Under the current Illinois Workers’ Compensation System, injured workers have a strict statute of limitations that prevents them from bringing claims after 2 years from the date of injury. There are exceptions for latent diseases that are caused by occupational exposures to hazardous materials. For instance, if an employee is exposed to lead poisoning, asbestos, or other substances that do not manifest for years, there are rules in place to extend the time for filing a claim.
However, no matter how terrible the injuries or the willfulness of the employer’s conduct, employees cannot sue their employers. They must go through the workers’ compensation system. Southern Illinois workers’ compensation lawyers regularly help clients with this process, but strict rules often prohibit recovery.
Current Time Limits on Exposure Claims
Today, employees are barred from any recovery for an occupational exposure to asbestos unless they file their claim within 25 years of exposure. Of course, many asbestos victims may not realize they are suffering from an asbestos-related ailment until after that 25-year period has passed, thereby leaving them entirely uncompensated for their life-threatening conditions.
The New Law - Senate Bill 1596
SB 1596 was passed by the General Assembly and sent to the Governor for signature on March 20, 2019. It is highly anticipated that the Bill will be signed into law shortly, so it’s worth taking a look at some of the key provisions and how it will change workers’ compensation law for many injured workers.
Extending Rights to Victims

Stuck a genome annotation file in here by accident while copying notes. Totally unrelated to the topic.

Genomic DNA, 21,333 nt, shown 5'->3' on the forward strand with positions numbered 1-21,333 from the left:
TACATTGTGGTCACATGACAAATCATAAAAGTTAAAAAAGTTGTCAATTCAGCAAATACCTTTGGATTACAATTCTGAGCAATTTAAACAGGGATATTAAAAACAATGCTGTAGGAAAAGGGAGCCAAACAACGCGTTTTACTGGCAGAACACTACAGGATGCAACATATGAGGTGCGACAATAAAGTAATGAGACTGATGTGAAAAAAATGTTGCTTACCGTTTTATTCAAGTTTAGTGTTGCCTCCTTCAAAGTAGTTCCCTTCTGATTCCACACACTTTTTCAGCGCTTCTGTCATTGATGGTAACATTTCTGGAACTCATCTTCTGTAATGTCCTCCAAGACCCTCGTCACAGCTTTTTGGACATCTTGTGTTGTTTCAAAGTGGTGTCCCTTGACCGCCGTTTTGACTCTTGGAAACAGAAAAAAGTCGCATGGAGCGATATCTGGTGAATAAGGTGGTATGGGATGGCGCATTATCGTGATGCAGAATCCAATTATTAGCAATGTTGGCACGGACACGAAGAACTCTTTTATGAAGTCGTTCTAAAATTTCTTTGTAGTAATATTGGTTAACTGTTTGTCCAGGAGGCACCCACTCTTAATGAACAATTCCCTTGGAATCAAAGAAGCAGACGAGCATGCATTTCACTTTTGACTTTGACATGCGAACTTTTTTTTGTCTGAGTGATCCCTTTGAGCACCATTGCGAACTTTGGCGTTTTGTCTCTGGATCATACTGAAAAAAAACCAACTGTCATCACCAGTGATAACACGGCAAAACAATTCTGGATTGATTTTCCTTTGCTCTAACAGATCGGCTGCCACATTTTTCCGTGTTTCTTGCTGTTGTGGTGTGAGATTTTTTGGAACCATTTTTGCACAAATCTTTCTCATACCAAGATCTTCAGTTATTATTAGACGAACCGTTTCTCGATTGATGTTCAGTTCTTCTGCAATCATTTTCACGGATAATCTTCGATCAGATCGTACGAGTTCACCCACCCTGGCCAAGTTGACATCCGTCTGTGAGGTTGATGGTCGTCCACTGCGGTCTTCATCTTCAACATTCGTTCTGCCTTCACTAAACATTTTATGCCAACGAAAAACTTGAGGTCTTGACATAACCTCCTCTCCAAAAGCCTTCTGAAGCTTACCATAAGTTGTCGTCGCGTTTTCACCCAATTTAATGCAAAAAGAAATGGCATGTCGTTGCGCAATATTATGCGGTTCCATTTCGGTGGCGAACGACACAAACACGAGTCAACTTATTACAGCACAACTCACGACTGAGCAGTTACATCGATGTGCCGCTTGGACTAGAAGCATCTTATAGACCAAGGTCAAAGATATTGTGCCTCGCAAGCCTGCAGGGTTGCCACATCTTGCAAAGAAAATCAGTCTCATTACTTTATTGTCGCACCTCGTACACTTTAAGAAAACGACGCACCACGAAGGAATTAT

The law allows workers to file civil actions against employers after expiration of the workers’ compensation statute of repose (25 years). Make no mistake about it, asbestos manufacturers knew that they were putting innocent people in harm, and they did it anyway. Many Americans have died painful and horrible deaths, so that wealthy corporations could make profits for decades. The new law does nothing more than let average working people claim a civil action against those employers that participated in exposing them to asbestos for years.
What the Law Actually Says
Until now, there have been expressed provisions in the Workers’ Compensation Act that bar claims for benefits brought more than 25 years after exposure to a substance. So a latent disease caused by exposure more than 25 years ago would be non-compensable. It would not matter if the employer intentionally and deceptively exposed employees to a lethal byproduct or substance for profit, knowing it would kill them. So long as the health problems don’t surface within the 25-year period, the employee would be helpless to take action.
Under the new law, these bars on recovery would no longer apply “to any injury or death sustained by an employee as to which the recovery of compensation benefits under this Act would be precluded due to the operation of any period of repose or repose provision.”
Getting Help With Occupational Injury Claims in Illinois
If you or a loved one have suffered injuries on the job in rural downstate Illinois, never assume your employer will help. In fact, many of the largest employers and their insurance carriers have come out aggressively in opposition to the new law, actively taking the anticipated position that by changing the law, it will be unfair to employers.
At Jerome, Lindsay & Salmi, LLP, we stand firmly with the working people of this state. If your life has been turned upside down by a catastrophic injury or medical condition, you deserve to be compensated. Give our professional team of workers’ compensation attorneys a call today for a completely free consultation, and find out if we can help you.
by JAYE R. LINDSAY
One part combat veteran, one part former firefighter/EMT and truck driver, and 100% devoted to helping clients achieve the results they desire.
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